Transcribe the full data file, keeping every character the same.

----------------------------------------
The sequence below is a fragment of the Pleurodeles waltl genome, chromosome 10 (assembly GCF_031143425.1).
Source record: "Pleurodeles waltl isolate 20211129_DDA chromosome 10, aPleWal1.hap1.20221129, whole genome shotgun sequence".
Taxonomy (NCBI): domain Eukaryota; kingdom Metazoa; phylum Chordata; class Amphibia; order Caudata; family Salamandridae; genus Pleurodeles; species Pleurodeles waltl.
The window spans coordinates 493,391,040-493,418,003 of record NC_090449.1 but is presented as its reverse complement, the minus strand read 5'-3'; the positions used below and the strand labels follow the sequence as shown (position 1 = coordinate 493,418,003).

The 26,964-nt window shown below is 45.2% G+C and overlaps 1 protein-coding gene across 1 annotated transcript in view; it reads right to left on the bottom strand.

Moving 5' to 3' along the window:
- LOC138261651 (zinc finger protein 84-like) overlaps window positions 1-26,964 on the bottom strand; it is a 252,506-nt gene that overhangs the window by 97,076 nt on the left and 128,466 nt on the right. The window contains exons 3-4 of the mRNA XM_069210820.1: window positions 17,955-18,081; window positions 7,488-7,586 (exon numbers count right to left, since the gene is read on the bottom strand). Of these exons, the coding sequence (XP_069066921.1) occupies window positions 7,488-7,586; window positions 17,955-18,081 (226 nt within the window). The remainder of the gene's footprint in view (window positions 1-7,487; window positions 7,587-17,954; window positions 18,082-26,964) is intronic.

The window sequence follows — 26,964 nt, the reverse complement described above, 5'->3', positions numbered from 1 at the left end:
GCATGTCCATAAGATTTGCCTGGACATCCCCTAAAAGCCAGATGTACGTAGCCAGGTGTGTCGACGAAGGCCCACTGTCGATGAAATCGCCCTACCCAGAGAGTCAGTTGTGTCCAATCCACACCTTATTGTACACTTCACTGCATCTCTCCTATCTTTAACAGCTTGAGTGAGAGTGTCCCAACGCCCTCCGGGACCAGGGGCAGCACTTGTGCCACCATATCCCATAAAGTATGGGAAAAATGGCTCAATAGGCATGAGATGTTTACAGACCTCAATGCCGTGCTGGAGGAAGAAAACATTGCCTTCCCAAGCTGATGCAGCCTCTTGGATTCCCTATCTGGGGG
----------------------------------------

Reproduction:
The sequence below is a fragment of the Pleurodeles waltl genome, chromosome 10 (assembly GCF_031143425.1).
Source record: "Pleurodeles waltl isolate 20211129_DDA chromosome 10, aPleWal1.hap1.20221129, whole genome shotgun sequence".
Taxonomy (NCBI): domain Eukaryota; kingdom Metazoa; phylum Chordata; class Amphibia; order Caudata; family Salamandridae; genus Pleurodeles; species Pleurodeles waltl.
The window spans coordinates 493,391,040-493,418,003 of record NC_090449.1 but is presented as its reverse complement, the minus strand read 5'-3'; the positions used below and the strand labels follow the sequence as shown (position 1 = coordinate 493,418,003).

The 26,964-nt window shown below is 45.2% G+C and overlaps 1 protein-coding gene across 1 annotated transcript in view; it reads right to left on the bottom strand.

Moving 5' to 3' along the window:
- LOC138261651 (zinc finger protein 84-like) overlaps window positions 1-26,964 on the bottom strand; it is a 252,506-nt gene that overhangs the window by 97,076 nt on the left and 128,466 nt on the right. The window contains exons 3-4 of the mRNA XM_069210820.1: window positions 17,955-18,081; window positions 7,488-7,586 (exon numbers count right to left, since the gene is read on the bottom strand). Of these exons, the coding sequence (XP_069066921.1) occupies window positions 7,488-7,586; window positions 17,955-18,081 (226 nt within the window). The remainder of the gene's footprint in view (window positions 1-7,487; window positions 7,587-17,954; window positions 18,082-26,964) is intronic.

The window sequence follows — 26,964 nt, the reverse complement described above, 5'->3', positions numbered from 1 at the left end:
GCATGTCCATAAGATTTGCCTGGACATCCCCTAAAAGCCAGATGTACGTAGCCAGGTGTGTCGACGAAGGCCCACTGTCGATGAAATCGCCCTACCCAGAGAGTCAGTTGTGTCCAATCCACACCTTATTGTACACTTCACTGCATCTCTCCTATCTTTAACAGCTTGAGTGAGAGTGTCCCAACGCCCTCCGGGACCAGGGGCAGCACTTGTGCCACCATATCCCATAAAGTATGGGAAAAATGGCTCAATAGGCATGAGATGTTTACAGACCTCAATGCCGTGCTGGAGGAAGAAAACATTGCCTTCCCAAGCTGATGCAGCCTCTTGGATTCCCTATCTGGGGG